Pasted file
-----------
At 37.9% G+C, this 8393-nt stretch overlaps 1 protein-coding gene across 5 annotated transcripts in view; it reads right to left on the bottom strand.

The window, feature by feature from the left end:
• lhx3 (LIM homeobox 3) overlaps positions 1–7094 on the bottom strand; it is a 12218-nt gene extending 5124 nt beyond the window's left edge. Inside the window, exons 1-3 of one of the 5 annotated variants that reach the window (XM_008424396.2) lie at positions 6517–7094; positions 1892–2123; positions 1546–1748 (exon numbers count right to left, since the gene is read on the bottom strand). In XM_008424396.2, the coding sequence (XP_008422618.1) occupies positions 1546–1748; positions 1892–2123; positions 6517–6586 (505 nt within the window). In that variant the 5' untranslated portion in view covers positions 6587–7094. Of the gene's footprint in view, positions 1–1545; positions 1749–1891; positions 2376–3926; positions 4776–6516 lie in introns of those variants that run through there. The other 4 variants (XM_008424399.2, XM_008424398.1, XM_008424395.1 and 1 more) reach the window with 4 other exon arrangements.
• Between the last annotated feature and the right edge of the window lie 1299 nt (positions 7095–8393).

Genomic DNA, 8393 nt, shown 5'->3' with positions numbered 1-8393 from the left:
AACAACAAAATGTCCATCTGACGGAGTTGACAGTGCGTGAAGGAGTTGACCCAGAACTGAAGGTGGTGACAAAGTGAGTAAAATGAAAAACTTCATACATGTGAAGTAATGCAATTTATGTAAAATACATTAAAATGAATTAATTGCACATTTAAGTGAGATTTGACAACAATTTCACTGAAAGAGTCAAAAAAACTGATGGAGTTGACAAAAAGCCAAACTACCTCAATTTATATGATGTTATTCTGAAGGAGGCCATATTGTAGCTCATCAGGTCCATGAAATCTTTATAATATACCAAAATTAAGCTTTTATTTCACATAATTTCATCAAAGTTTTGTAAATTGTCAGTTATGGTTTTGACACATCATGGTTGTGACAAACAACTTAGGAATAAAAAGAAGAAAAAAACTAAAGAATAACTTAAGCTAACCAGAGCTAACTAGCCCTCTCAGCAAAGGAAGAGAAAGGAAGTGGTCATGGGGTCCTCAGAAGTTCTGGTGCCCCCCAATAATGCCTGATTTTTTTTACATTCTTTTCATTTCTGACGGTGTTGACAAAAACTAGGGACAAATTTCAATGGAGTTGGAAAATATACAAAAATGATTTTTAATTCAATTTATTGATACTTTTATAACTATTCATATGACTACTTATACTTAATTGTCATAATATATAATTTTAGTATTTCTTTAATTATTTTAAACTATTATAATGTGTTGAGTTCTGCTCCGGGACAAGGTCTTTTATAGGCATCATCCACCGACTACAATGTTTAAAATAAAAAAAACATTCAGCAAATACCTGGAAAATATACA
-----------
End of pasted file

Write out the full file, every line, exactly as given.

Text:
At 37.9% G+C, this 8393-nt stretch overlaps 1 protein-coding gene across 5 annotated transcripts in view; it reads right to left on the bottom strand.

The window, feature by feature from the left end:
• lhx3 (LIM homeobox 3) overlaps positions 1–7094 on the bottom strand; it is a 12218-nt gene extending 5124 nt beyond the window's left edge. Inside the window, exons 1-3 of one of the 5 annotated variants that reach the window (XM_008424396.2) lie at positions 6517–7094; positions 1892–2123; positions 1546–1748 (exon numbers count right to left, since the gene is read on the bottom strand). In XM_008424396.2, the coding sequence (XP_008422618.1) occupies positions 1546–1748; positions 1892–2123; positions 6517–6586 (505 nt within the window). In that variant the 5' untranslated portion in view covers positions 6587–7094. Of the gene's footprint in view, positions 1–1545; positions 1749–1891; positions 2376–3926; positions 4776–6516 lie in introns of those variants that run through there. The other 4 variants (XM_008424399.2, XM_008424398.1, XM_008424395.1 and 1 more) reach the window with 4 other exon arrangements.
• Between the last annotated feature and the right edge of the window lie 1299 nt (positions 7095–8393).

Genomic DNA, 8393 nt, shown 5'->3' with positions numbered 1-8393 from the left:
AACAACAAAATGTCCATCTGACGGAGTTGACAGTGCGTGAAGGAGTTGACCCAGAACTGAAGGTGGTGACAAAGTGAGTAAAATGAAAAACTTCATACATGTGAAGTAATGCAATTTATGTAAAATACATTAAAATGAATTAATTGCACATTTAAGTGAGATTTGACAACAATTTCACTGAAAGAGTCAAAAAAACTGATGGAGTTGACAAAAAGCCAAACTACCTCAATTTATATGATGTTATTCTGAAGGAGGCCATATTGTAGCTCATCAGGTCCATGAAATCTTTATAATATACCAAAATTAAGCTTTTATTTCACATAATTTCATCAAAGTTTTGTAAATTGTCAGTTATGGTTTTGACACATCATGGTTGTGACAAACAACTTAGGAATAAAAAGAAGAAAAAAACTAAAGAATAACTTAAGCTAACCAGAGCTAACTAGCCCTCTCAGCAAAGGAAGAGAAAGGAAGTGGTCATGGGGTCCTCAGAAGTTCTGGTGCCCCCCAATAATGCCTGATTTTTTTTACATTCTTTTCATTTCTGACGGTGTTGACAAAAACTAGGGACAAATTTCAATGGAGTTGGAAAATATACAAAAATGATTTTTAATTCAATTTATTGATACTTTTATAACTATTCATATGACTACTTATACTTAATTGTCATAATATATAATTTTAGTATTTCTTTAATTATTTTAAACTATTATAATGTGTTGAGTTCTGCTCCGGGACAAGGTCTTTTATAGGCATCATCCACCGACTACAATGTTTAAAATAAAAAAAACATTCAGCAAATACCTGGAAAATATACA